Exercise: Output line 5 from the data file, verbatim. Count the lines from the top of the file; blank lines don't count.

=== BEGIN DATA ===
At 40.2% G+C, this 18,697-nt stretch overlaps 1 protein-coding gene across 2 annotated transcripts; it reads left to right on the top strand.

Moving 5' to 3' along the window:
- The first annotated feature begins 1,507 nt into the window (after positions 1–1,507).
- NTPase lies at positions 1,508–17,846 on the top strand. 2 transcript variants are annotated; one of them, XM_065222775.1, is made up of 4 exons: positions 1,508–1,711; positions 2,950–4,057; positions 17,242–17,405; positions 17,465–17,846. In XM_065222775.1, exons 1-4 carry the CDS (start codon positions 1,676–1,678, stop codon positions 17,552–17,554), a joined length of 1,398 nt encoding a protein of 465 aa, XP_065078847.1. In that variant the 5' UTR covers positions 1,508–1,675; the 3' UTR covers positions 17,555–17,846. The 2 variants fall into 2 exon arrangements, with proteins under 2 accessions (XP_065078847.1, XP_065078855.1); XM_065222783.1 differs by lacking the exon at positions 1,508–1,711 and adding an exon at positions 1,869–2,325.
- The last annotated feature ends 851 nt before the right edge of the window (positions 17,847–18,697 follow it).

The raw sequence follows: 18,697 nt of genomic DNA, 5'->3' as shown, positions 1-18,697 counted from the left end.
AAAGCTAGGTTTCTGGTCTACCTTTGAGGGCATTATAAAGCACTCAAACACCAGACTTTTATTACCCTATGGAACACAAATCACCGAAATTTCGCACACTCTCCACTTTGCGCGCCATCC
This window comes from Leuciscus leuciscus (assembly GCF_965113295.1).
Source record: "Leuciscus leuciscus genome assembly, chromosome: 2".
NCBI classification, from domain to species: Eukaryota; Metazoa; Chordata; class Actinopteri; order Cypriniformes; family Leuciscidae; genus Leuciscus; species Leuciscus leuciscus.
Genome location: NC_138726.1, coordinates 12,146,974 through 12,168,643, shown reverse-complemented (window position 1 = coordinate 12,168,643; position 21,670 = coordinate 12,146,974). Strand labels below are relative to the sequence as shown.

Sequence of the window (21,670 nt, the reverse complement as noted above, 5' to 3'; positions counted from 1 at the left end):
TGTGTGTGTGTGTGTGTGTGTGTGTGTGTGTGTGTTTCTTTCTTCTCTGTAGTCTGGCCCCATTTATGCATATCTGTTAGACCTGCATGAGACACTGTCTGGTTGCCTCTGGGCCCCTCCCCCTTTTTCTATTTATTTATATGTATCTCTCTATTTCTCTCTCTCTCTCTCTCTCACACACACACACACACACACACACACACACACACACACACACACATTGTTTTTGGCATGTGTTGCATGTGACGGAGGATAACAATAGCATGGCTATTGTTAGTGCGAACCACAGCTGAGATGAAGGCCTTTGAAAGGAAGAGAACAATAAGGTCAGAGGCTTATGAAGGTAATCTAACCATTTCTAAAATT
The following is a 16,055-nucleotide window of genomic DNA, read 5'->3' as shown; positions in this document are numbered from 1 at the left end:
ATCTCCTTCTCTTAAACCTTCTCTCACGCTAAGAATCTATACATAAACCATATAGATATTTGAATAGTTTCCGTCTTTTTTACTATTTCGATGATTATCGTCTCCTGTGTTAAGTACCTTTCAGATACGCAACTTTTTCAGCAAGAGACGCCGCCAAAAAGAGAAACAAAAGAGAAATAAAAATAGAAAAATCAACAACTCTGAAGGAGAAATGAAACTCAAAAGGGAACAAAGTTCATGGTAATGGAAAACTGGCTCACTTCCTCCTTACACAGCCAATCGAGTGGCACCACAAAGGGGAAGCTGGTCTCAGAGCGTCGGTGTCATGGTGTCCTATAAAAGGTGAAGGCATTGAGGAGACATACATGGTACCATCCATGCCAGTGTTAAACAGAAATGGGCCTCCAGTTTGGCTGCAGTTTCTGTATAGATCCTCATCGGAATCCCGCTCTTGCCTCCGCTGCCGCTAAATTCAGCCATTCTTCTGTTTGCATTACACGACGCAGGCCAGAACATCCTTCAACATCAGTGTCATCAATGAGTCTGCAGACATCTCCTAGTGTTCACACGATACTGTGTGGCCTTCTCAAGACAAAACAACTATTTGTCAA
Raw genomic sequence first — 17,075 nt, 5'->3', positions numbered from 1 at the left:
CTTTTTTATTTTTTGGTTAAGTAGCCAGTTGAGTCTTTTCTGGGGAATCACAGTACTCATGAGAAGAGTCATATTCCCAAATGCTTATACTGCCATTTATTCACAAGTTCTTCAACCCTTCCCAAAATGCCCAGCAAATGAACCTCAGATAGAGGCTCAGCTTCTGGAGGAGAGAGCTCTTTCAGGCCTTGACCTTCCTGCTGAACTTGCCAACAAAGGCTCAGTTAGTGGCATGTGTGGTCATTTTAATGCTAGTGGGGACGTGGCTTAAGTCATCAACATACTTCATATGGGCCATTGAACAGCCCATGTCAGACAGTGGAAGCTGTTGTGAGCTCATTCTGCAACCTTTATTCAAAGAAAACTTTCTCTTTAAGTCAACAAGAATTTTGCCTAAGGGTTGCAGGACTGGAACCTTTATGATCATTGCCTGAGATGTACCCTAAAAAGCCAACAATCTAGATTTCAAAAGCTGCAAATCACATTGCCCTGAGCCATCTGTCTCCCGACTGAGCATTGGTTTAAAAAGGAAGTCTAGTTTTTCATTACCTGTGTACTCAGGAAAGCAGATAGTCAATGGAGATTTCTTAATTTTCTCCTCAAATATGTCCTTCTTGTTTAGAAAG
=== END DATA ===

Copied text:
- The last annotated feature ends 851 nt before the right edge of the window (positions 17,847–18,697 follow it).